The Secretariat of the United Nations Convention on Biological Diversity (CBD) has produced the first official draught of a new Global Biodiversity Framework to guide efforts globally to preserve and protect nature and its important services to humans until 2030.
The framework includes 21 targets for 2030, including preserving at least 30% of global land and sea areas, particularly areas of particular importance for biodiversity and its contributions to people, through effective, equitably managed, ecologically representative, and well-connected protected area systems and other area-based conservation measures.
The framework, which was presented on Monday, advocates for a 50% reduction in the rate of invasive alien species introduction, as well as controls or elimination of such species to remove or reduce their impacts.
Reduce the number of nutrients and pesticides lost to the environment by at least half, and eliminate the discharge of plastic waste.
It calls for nature-based contributions to global climate change mitigation efforts of at least 10 GtCO2e per year, as well as the avoidance of detrimental consequences on biodiversity in all mitigation and adaptation initiatives.
Also, in a reasonable and equitable manner, redirecting, reusing, modifying, or eliminating damaging to biodiversity incentives, reducing them by at least $500 billion each year. An increase of $200 billion in international financial flows to poor countries from all sources.
The Framework, which has been in the works for more than two years, will be refined further during online negotiations in late summer before being presented for consideration at the CBD’s next meeting of its 196 parties, COP-15 (the Conference of the Parties to the CBD), which will be held in Kunming, China, from October 11 to 24.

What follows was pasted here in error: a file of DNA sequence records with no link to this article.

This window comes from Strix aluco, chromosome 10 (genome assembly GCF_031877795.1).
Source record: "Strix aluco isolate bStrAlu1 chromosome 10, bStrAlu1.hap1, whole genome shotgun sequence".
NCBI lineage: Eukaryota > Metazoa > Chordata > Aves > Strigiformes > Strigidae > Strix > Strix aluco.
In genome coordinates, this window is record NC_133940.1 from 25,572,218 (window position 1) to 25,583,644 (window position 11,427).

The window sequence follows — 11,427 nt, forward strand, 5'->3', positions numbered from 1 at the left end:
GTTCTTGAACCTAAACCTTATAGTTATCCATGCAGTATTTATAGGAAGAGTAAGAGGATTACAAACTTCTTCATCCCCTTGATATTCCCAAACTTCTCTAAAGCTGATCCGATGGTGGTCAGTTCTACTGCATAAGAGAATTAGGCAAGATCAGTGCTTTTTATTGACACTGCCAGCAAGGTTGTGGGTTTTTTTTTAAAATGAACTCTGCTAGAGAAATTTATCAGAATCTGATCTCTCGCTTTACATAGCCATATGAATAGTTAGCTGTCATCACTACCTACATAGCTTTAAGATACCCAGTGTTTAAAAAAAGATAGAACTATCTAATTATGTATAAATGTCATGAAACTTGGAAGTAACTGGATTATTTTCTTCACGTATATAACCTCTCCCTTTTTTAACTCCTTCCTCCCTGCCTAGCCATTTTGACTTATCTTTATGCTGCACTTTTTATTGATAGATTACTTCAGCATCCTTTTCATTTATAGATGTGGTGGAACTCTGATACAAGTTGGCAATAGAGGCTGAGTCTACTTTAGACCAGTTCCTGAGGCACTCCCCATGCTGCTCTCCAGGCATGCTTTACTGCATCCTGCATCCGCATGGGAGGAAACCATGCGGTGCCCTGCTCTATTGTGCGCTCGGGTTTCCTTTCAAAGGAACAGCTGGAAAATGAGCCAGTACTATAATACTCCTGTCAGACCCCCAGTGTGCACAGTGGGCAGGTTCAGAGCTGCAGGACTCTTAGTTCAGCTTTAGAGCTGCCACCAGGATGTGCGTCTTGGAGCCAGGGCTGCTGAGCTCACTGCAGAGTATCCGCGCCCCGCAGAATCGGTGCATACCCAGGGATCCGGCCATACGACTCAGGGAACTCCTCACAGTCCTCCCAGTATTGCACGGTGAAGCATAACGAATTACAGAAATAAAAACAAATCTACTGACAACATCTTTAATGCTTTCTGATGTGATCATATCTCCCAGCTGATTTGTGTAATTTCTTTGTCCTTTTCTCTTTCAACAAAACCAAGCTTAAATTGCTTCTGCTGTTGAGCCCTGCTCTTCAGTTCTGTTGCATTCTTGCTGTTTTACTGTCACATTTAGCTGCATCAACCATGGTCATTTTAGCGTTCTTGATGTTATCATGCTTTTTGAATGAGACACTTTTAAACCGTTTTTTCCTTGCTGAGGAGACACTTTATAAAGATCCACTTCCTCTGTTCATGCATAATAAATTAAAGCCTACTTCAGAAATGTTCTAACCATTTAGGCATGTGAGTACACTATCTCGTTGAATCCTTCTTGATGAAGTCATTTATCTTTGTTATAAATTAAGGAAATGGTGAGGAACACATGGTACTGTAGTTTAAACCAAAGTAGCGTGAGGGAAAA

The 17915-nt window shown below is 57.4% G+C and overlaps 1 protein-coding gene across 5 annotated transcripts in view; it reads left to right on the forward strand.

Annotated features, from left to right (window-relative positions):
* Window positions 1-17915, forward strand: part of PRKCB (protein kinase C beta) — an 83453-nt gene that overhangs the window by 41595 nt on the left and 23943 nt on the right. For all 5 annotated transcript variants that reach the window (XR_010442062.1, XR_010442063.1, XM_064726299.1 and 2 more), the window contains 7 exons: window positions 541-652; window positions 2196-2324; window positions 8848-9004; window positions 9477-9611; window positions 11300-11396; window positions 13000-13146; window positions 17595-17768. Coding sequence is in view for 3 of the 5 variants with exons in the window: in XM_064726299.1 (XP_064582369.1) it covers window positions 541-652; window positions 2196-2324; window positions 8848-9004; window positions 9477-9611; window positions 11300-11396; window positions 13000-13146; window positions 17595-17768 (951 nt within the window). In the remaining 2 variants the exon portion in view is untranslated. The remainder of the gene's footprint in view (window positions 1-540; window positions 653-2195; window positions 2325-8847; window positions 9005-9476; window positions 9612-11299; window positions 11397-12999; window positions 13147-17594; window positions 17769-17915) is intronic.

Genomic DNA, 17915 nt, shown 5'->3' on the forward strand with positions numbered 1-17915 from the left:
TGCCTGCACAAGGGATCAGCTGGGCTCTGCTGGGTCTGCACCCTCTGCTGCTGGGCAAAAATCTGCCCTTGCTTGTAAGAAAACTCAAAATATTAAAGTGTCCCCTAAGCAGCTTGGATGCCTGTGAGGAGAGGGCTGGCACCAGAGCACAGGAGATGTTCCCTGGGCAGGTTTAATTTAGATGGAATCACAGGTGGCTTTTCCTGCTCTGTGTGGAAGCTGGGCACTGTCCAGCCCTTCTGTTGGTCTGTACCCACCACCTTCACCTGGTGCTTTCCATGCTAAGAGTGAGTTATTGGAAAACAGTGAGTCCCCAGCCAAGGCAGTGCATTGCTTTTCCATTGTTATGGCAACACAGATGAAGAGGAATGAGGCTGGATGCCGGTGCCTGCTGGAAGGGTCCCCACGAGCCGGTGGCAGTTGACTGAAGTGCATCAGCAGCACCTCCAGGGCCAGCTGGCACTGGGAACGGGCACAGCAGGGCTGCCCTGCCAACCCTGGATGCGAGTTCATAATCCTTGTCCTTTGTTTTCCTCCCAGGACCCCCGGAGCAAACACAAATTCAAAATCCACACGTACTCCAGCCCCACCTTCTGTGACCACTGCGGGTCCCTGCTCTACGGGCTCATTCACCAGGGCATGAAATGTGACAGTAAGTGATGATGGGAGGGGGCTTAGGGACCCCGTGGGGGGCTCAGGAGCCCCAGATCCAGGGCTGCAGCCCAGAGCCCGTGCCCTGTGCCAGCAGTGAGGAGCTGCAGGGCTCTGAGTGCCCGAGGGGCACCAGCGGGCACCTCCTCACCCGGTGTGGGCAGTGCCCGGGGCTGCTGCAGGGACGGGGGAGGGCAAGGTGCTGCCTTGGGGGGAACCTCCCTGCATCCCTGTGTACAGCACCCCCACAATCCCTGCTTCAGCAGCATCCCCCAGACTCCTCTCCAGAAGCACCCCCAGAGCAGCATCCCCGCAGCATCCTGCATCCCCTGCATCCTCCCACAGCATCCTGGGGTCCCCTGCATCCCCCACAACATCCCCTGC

The draught framework outlines four objectives to fulfil humanity’s goal of “living in peace with the environment” by 2050, as set out by the CBD’s 196 member parties in 2010.
The framework intends to motivate governments and all sectors of society, particularly indigenous peoples and local communities, civil society, youth, corporations, and financial institutions, to take immediate and revolutionary action. It will primarily be implemented through national-level efforts, with sub-national, regional, and global-level initiatives supporting it.
This is a global, outcome-oriented framework enabling the 196 Parties to the Convention to create national and regional goals and targets, revise national strategies and action plans as appropriate, and permit regular global monitoring and assessment of progress.
Effective implementation, according to the draught Global Biodiversity Framework, necessitates mobilizing resources from both the public and private finance sectors, ongoing risk identification associated with biodiversity loss, capacity development, technical and scientific cooperation, technology transfer, and innovation.
It also calls for stronger cooperation and integration with key multilateral environmental agreements and other relevant international initiatives, such as the 2030 Agenda for Sustainable Development.